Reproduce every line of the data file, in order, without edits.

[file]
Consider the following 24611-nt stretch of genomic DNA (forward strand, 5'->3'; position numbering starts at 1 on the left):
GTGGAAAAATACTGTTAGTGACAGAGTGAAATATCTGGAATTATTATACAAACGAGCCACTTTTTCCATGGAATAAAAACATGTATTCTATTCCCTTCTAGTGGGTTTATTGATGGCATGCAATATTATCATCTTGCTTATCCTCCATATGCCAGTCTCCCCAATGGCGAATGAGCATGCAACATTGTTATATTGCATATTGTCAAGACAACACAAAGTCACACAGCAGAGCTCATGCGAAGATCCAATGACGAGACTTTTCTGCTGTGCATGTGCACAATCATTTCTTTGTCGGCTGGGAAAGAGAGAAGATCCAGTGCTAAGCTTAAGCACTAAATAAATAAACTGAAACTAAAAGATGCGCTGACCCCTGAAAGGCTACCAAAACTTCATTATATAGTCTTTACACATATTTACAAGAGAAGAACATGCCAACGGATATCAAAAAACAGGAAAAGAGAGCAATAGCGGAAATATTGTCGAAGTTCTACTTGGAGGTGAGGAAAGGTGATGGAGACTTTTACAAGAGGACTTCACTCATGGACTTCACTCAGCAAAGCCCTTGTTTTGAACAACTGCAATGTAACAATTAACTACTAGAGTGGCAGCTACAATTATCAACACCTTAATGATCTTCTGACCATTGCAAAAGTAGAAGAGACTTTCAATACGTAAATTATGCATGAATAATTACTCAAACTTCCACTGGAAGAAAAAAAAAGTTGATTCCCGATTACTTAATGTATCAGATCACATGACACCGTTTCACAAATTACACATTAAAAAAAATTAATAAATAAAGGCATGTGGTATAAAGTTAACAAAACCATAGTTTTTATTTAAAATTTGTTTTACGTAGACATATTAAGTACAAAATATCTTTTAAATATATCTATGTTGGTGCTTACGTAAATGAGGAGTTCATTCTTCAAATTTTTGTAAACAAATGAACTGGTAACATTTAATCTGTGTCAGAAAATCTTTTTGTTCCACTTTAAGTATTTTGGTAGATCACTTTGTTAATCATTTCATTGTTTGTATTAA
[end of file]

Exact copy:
Consider the following 24611-nt stretch of genomic DNA (forward strand, 5'->3'; position numbering starts at 1 on the left):
GTGGAAAAATACTGTTAGTGACAGAGTGAAATATCTGGAATTATTATACAAACGAGCCACTTTTTCCATGGAATAAAAACATGTATTCTATTCCCTTCTAGTGGGTTTATTGATGGCATGCAATATTATCATCTTGCTTATCCTCCATATGCCAGTCTCCCCAATGGCGAATGAGCATGCAACATTGTTATATTGCATATTGTCAAGACAACACAAAGTCACACAGCAGAGCTCATGCGAAGATCCAATGACGAGACTTTTCTGCTGTGCATGTGCACAATCATTTCTTTGTCGGCTGGGAAAGAGAGAAGATCCAGTGCTAAGCTTAAGCACTAAATAAATAAACTGAAACTAAAAGATGCGCTGACCCCTGAAAGGCTACCAAAACTTCATTATATAGTCTTTACACATATTTACAAGAGAAGAACATGCCAACGGATATCAAAAAACAGGAAAAGAGAGCAATAGCGGAAATATTGTCGAAGTTCTACTTGGAGGTGAGGAAAGGTGATGGAGACTTTTACAAGAGGACTTCACTCATGGACTTCACTCAGCAAAGCCCTTGTTTTGAACAACTGCAATGTAACAATTAACTACTAGAGTGGCAGCTACAATTATCAACACCTTAATGATCTTCTGACCATTGCAAAAGTAGAAGAGACTTTCAATACGTAAATTATGCATGAATAATTACTCAAACTTCCACTGGAAGAAAAAAAAAGTTGATTCCCGATTACTTAATGTATCAGATCACATGACACCGTTTCACAAATTACACATTAAAAAAAATTAATAAATAAAGGCATGTGGTATAAAGTTAACAAAACCATAGTTTTTATTTAAAATTTGTTTTACGTAGACATATTAAGTACAAAATATCTTTTAAATATATCTATGTTGGTGCTTACGTAAATGAGGAGTTCATTCTTCAAATTTTTGTAAACAAATGAACTGGTAACATTTAATCTGTGTCAGAAAATCTTTTTGTTCCACTTTAAGTATTTTGGTAGATCACTTTGTTAATCATTTCATTGTTTGTATTAA